A normal cat's heart rate is between 140 and 220 bpm Lifespan ~15 years
Dog: 60-140 beats/min Lifespan: 13y
Gerbil: 260-600 beats/min Lifespan: 2-3y
Mouse: 310-840 beats/min Lifespan: 12-36m
Hamster: 310-480 beats/min Lifespan: 18-36m
Sources:
google(cat, dog),
http://www.peteducation.com/ar... (rodents)

You get a small critter with a slow metabolism and it should live for a very long time as it would have very little wear from either gravity or metabolism.
A good example of this might be the turtle:
Turtle: 25 beats/min Lifespan: 80y
80 years sounds like a pretty good lifespan for a critter with little or no modern health care...

Comment Re:That cuts both ways (Score 2) 92

Simple solution - socialise your healthcare.

Having seen how thoroughly the US government has botched other social programs, and the amount of bureaucratic over-head caused by every congressperson trying to get cut-outs for their donors(and occasionally for their voters), I cannot see US socialized medicine as a viable option.

Other countries have managed to do this with more or less success, but so long as the US government continues to treat its citizens as enemies, those citizens are unlikely to (and probably should not) trust that same government to have control over their health care.

Perhaps once politicians and bureaucrats have won the trust and support of the American people we can have a rational discussion about socialized medicine in the US, but most of them have not been working in that direction in a very long time...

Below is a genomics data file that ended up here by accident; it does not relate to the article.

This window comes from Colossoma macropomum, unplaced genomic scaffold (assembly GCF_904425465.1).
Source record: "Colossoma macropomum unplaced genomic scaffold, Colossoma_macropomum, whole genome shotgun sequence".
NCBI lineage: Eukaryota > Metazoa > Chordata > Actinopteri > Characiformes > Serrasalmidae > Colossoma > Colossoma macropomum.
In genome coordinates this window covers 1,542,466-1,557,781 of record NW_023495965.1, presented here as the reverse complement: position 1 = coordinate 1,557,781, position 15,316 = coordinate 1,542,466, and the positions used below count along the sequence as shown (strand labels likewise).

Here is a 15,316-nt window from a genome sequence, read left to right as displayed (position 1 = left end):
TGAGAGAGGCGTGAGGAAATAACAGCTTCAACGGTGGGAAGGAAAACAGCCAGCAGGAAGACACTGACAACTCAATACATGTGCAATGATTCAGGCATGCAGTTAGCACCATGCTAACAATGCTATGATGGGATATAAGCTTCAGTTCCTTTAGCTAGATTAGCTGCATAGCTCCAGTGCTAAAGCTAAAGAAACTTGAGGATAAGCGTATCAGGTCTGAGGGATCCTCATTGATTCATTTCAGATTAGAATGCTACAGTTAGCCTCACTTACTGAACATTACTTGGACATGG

Comment Re:How is this news for nerds? (Score 1) 1083

"That's not true for gay marriage, where literally nothing but the label on a line on a form changes."

Nothing but a label.

Fair enough, I have a couple more labels I would like to change:
owner/pet to spouse/spouse
no other changes needed.
This is an even better match because just as sodomy is/was illegal in many jurisdictions, bestiality is often illegal now.

And for some of those in the BDSM community:
Spouse/Spouse to owner/slave
or even
Spouse/Spouse to owner/pet

That is just as easy

You are not going to claim that a dog does not love their owner are you? Or an owner that claims to love their dog?

Comment Re:I can agree to that... (Score 4, Interesting) 176

"would have rivaled the old East German Stasi"

Are you kidding me? When was the last time you feared for your life because you said the president is doing a crappy job? How many of your relatives or friends have disappeared into the night?

Hear about what happened to political activists in Wisconsin when they went against the unions or supported those who did?

http://www.nationalreview.com/...

If something similar is going on today, it would be illegal for anyone to talk about it.
So unless you have personally tried to take political action against the President or other entrenched powers, what makes you think you would *not* be given cause to fear for your life and those of your loved ones should you do so?

Comment Re:I agree somewhat... (Score 1) 108

I agree with you, but not completely. For contrast, the Darpa grand challenge led to Google's self-driving car, which is poised to put 3 million truck drivers out of work.

You didn't reply to me, but I'll give it a shot...

Go back 115 years ago and look at how many jobs Horses had in the year 1900. They did everything from move people to haul stuff to ride into war. All those jobs sucked for horses.